Frank G. Opelka, MD
Frank G. Opelka, MD, is the executive vice president of Health Care and Medical Education Redesign for the Louisiana State University (LSU) System. He also serves as vice chancellor for Clinical Affairs and is a professor of Surgery at the LSU Health Sciences Center in New Orleans. With expertise in healthcare patient safety, quality improvement, and healthcare finance, and as a recognized national leader in patient-centric healthcare, Opelka has been involved at the national level in the design and implementation of the Affordable Care Act.
Opelka delivered the Ambrose-Reed Lecture at the 77th Annual Southeastern Section of the American Urological Association (SESAUA) meeting held in Williamsburg, Virginia. The Ambrose-Reed Lecture honors two pioneers in the field of health policy: Samuel S. Ambrose, MD, and Josiah F. Reed, Jr, MD, both of whom held leadership offices in the AUA.Urologists in Cancer Care
conducted an interview with Opelka to explore some of the health policy initiatives that will impact how physicians will be compensated in the future.Urologists in Cancer Care: Dr Opelka, you stated that, in the general framework of the Affordable Care Act, performance measurement and performance improvement are linked “by design.” Can you comment on this as a goal of the Centers for Medicare & Medicaid Services (CMS)?Dr Opelka
: CMS is not just measuring for its own sake, but [is using performance measurements] in order to improve the quality, safety, and patient experience of care. CMS is challenging the profession to come up with performance measures that are actionable by physicians, hospitals, patients, and purchasers.
Physicians feel that performance measurement is important if the measures are important to patients, meaningful, actionable, relevant, feasible, clinical, and within practice workflows.In your lecture title, you use the term “value-based purchasing.” Can you explain what that means?
The federal government or private corporations that purchase the healthcare or health insurance want to know that what they are purchasing has value—that they are getting a product that improves the quality of life of the patient and of overall healthcare. Or, if there is no way to improve it, that it at least provides the patient with all the relief he or she can potentially get in their care system.How does the concept of “resource appropriateness” apply to the purchase of healthcare or to physicians who are involved in the delivery of healthcare?
Of all areas of performance measurement, resource use, or appropriateness, is one of the most complex and difficult. It is really quite easy to say that you have a structural measure that says you’re licensed and board-certified—a “check the box” measure. With “appropriateness” such as in prostate cancer, the clinician may be looking at four different diagnostic tests, of which perhaps three are absolutely appropriate, but the fourth one is questionable; it is a waste of resources to administer the fourth one. With surgeons, we have found that appropriateness lives on a scale; it is not black and white. But there are times when we order diagnostics or other tests that are of limited overall value. Today, we cannot afford that.What do you mean when you say that the Measures Application Partnership is not driven by measuring physicians, but instead by measuring an outcome for a patient?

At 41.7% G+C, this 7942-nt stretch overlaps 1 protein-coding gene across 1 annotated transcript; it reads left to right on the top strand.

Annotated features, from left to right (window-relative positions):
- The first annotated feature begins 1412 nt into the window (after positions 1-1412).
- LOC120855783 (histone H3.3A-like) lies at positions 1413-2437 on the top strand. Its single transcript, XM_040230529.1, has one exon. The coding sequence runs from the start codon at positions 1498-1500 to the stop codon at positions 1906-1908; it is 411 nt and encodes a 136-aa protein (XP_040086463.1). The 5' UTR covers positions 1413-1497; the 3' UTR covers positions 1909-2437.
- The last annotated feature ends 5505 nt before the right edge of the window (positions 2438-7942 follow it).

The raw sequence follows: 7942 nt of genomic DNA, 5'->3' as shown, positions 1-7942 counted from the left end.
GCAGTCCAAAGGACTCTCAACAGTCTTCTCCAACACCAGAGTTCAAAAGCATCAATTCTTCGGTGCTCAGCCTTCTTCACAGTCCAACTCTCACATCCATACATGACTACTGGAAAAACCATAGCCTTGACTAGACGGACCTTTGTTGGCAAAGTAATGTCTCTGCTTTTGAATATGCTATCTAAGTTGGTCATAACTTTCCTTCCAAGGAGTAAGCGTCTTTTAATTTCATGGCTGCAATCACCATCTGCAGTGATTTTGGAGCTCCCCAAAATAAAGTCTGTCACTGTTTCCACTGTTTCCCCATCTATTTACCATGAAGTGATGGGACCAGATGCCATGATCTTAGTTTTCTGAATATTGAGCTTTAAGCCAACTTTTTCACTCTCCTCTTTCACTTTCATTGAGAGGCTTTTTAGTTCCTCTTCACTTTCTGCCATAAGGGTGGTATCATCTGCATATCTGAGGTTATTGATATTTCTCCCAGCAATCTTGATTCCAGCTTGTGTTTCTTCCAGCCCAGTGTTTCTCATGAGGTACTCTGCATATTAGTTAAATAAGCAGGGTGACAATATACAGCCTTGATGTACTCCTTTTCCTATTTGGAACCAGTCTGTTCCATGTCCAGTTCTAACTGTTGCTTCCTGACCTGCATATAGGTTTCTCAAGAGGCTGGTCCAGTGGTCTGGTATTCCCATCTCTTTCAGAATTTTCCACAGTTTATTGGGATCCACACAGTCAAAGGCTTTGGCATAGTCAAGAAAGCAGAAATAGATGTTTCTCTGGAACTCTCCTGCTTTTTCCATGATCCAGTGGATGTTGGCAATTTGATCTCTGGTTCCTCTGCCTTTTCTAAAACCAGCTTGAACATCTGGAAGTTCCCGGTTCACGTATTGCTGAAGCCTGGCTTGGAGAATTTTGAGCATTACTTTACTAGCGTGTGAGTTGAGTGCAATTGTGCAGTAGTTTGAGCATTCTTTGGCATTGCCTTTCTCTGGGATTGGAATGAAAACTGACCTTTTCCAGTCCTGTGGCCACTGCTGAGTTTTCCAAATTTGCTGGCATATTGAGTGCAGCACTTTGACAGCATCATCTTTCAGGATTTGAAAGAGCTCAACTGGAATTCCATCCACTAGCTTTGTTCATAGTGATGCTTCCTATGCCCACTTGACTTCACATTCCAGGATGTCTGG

The Partnership is part of the Affordable Care Act, and the goal or function of the Partnership is to look at the National Quality Strategy (NQS), which is patient-centric, and to try to provide measures that optimize NQS. Using cancer care as an example, instead of just measuring one moment in care, such as one office visit, the Partnership is more interested in the overall outcome of cancer care for that patient over a continuum of, say, three months, six months, or one year, regardless of providers.
What does the patient expect at the end of a given time period? Instead of talking about whether the patient got antibiotics in a timely fashion around the time of surgery, we want to ensure the patient had a surgery that resulted in the lowest possible level of complications and the best and most optimal quality of life subsequent to the surgery.In light of the new “value-based” payment approaches, would you say that fee-for-service is dead?